When I started this blog I mentioned a certain childish glee I’d felt as a young man reading Getting Things Done and ultimately not “Getting It Done”. My main issues at the time were:
- A lack of understanding of what poor time management under pressure feels like
- A lack of understanding of what it feels like to have multiple goals/projects in flight at once
- A lack of experience of what it feels like to be on top of these things and “in the zone”.
Something that has always resonated with me though, since the first time I started reading Getting Things Done, is David Allen’s notion of ‘Open Loops’.
“You perform best when you haven’t got lots of fermenting ideas/thoughts (open loops) clogging up your brain.”
My interpretation of an open loop is that it’s a bit like a process running on your computer that takes up some of the system memory (RAM). The more things you have running, the more sluggishly your system performs. David Allen says the same thing of open loops; only this time it’s not a process that’s running but an incomplete, uncaptured task or action.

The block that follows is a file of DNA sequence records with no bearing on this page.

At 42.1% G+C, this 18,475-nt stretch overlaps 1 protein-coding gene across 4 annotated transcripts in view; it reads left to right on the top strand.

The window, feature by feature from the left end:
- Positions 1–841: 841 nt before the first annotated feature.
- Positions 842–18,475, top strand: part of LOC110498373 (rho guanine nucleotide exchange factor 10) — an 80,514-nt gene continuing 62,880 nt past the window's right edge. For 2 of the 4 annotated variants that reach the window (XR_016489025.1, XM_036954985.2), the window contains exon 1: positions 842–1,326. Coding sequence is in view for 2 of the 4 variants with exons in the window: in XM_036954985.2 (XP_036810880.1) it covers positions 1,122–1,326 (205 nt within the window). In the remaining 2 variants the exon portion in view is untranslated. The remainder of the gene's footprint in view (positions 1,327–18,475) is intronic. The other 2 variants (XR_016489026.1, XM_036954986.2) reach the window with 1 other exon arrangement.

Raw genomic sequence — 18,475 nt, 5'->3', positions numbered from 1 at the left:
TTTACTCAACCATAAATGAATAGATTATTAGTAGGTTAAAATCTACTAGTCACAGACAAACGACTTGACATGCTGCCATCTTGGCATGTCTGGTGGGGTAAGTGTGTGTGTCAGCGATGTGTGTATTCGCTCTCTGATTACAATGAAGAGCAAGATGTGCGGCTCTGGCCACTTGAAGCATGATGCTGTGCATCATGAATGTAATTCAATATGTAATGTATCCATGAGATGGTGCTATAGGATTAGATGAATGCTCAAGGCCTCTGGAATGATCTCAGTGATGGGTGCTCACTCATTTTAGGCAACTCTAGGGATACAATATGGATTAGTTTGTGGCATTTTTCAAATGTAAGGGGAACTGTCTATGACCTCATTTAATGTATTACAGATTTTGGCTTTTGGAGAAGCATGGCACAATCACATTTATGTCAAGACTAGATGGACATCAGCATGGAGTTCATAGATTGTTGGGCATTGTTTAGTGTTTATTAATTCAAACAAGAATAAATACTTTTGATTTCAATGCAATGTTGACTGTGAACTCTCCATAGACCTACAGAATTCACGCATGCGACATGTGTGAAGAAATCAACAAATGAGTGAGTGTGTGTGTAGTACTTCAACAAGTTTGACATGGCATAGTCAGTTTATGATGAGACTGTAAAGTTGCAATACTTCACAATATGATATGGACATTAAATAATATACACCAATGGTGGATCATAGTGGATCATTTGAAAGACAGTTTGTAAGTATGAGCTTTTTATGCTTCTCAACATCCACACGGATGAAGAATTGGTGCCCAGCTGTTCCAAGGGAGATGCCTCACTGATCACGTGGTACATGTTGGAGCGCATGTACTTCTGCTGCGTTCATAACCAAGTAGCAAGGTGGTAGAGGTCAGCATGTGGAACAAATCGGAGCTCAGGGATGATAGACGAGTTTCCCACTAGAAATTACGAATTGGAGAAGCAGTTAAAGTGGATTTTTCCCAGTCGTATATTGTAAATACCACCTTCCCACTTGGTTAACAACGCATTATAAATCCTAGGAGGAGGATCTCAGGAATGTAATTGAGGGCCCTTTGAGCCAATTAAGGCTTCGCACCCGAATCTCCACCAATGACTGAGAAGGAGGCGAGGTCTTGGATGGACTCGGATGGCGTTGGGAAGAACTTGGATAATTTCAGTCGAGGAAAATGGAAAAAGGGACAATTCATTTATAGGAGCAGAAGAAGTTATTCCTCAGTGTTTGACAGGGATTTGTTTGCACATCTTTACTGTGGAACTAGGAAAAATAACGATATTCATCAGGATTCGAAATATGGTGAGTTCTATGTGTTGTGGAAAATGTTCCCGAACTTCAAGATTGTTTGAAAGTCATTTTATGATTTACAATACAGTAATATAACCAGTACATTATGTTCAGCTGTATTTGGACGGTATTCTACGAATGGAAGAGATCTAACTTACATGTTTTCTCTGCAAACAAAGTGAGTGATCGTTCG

GTD states that a brain is designed for coming up with ideas, not storing them. Its basic premise is that you perform best when you haven’t got lots of fermenting ideas/thoughts (open loops) clogging up your brain and the only way to achieve this is to have a robust system for getting stuff out of your brain (by writing things down). Your system also needs to be robust enough that you have embedded routines for reviewing and actioning what you have written down; otherwise you start subconsciously creating open loops for worrying about when you’re going to review what you’ve captured…
“I lacked the wisdom and experience to put a robust system into place.”
When I first got my head around this concept and the notion of a ‘capture’ process that would get the open loops out of my head and into a task management system it was like a little flash bulb going off in my head. Could this be the answer to become more organised and spending fewer night lying awake trying to process the day’s events and tomorrow’s tasks?
Ultimately my quest for productivity at a younger age failed because I lacked the wisdom and experience to put a robust system into place to support the fundamental notion of managing my open loops; This time around I believe I have the right skills – and an era where helpful tools abound – to keep me on the course to improved productivity.
How do you manage your open loops?
I’m experimenting with Sketchnotes as a productivity tool – you can find my sketchnote for this post here
Image © Tund | Dreamstime.com